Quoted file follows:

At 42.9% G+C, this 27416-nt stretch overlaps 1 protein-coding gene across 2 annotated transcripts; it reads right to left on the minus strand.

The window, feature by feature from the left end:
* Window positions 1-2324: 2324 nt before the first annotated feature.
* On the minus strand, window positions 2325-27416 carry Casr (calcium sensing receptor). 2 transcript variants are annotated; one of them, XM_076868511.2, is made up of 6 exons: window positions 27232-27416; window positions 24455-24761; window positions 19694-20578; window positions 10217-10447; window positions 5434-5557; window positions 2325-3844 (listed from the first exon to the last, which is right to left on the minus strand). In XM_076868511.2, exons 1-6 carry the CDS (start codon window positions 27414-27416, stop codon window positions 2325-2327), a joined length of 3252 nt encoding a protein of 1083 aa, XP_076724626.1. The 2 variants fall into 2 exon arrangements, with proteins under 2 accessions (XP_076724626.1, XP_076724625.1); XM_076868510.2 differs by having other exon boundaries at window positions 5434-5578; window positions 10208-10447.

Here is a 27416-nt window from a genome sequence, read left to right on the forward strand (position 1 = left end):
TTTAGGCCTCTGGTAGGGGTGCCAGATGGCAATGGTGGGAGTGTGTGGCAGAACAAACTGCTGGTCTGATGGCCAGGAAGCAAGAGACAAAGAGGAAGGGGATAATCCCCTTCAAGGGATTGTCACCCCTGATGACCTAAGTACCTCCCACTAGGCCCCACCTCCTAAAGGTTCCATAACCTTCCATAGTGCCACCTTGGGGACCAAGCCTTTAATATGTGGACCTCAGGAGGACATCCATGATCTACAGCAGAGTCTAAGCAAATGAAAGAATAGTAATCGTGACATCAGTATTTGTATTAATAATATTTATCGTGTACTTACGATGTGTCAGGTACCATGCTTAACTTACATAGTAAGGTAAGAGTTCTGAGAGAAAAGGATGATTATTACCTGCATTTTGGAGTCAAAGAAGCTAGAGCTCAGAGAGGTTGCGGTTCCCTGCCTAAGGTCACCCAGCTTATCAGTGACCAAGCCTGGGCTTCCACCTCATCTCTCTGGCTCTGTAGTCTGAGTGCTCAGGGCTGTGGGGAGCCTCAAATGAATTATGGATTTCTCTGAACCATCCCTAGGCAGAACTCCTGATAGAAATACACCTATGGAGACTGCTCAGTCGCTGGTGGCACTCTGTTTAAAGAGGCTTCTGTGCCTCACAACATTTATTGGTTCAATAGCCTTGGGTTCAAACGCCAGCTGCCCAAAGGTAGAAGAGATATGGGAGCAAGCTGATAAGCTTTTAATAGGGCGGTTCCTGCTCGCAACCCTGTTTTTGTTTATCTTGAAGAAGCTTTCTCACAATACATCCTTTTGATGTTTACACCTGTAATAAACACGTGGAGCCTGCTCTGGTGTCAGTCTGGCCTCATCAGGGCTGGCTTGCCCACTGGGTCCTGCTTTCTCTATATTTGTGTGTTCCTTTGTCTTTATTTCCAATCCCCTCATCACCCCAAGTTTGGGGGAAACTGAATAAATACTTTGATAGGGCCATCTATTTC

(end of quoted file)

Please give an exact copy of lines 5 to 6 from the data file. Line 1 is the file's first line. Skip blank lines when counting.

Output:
Here is a 27416-nt window from a genome sequence, read left to right on the forward strand (position 1 = left end):
TTTAGGCCTCTGGTAGGGGTGCCAGATGGCAATGGTGGGAGTGTGTGGCAGAACAAACTGCTGGTCTGATGGCCAGGAAGCAAGAGACAAAGAGGAAGGGGATAATCCCCTTCAAGGGATTGTCACCCCTGATGACCTAAGTACCTCCCACTAGGCCCCACCTCCTAAAGGTTCCATAACCTTCCATAGTGCCACCTTGGGGACCAAGCCTTTAATATGTGGACCTCAGGAGGACATCCATGATCTACAGCAGAGTCTAAGCAAATGAAAGAATAGTAATCGTGACATCAGTATTTGTATTAATAATATTTATCGTGTACTTACGATGTGTCAGGTACCATGCTTAACTTACATAGTAAGGTAAGAGTTCTGAGAGAAAAGGATGATTATTACCTGCATTTTGGAGTCAAAGAAGCTAGAGCTCAGAGAGGTTGCGGTTCCCTGCCTAAGGTCACCCAGCTTATCAGTGACCAAGCCTGGGCTTCCACCTCATCTCTCTGGCTCTGTAGTCTGAGTGCTCAGGGCTGTGGGGAGCCTCAAATGAATTATGGATTTCTCTGAACCATCCCTAGGCAGAACTCCTGATAGAAATACACCTATGGAGACTGCTCAGTCGCTGGTGGCACTCTGTTTAAAGAGGCTTCTGTGCCTCACAACATTTATTGGTTCAATAGCCTTGGGTTCAAACGCCAGCTGCCCAAAGGTAGAAGAGATATGGGAGCAAGCTGATAAGCTTTTAATAGGGCGGTTCCTGCTCGCAACCCTGTTTTTGTTTATCTTGAAGAAGCTTTCTCACAATACATCCTTTTGATGTTTACACCTGTAATAAACACGTGGAGCCTGCTCTGGTGTCAGTCTGGCCTCATCAGGGCTGGCTTGCCCACTGGGTCCTGCTTTCTCTATATTTGTGTGTTCCTTTGTCTTTATTTCCAATCCCCTCATCACCCCAAGTTTGGGGGAAACTGAATAAATACTTTGATAGGGCCATCTATTTC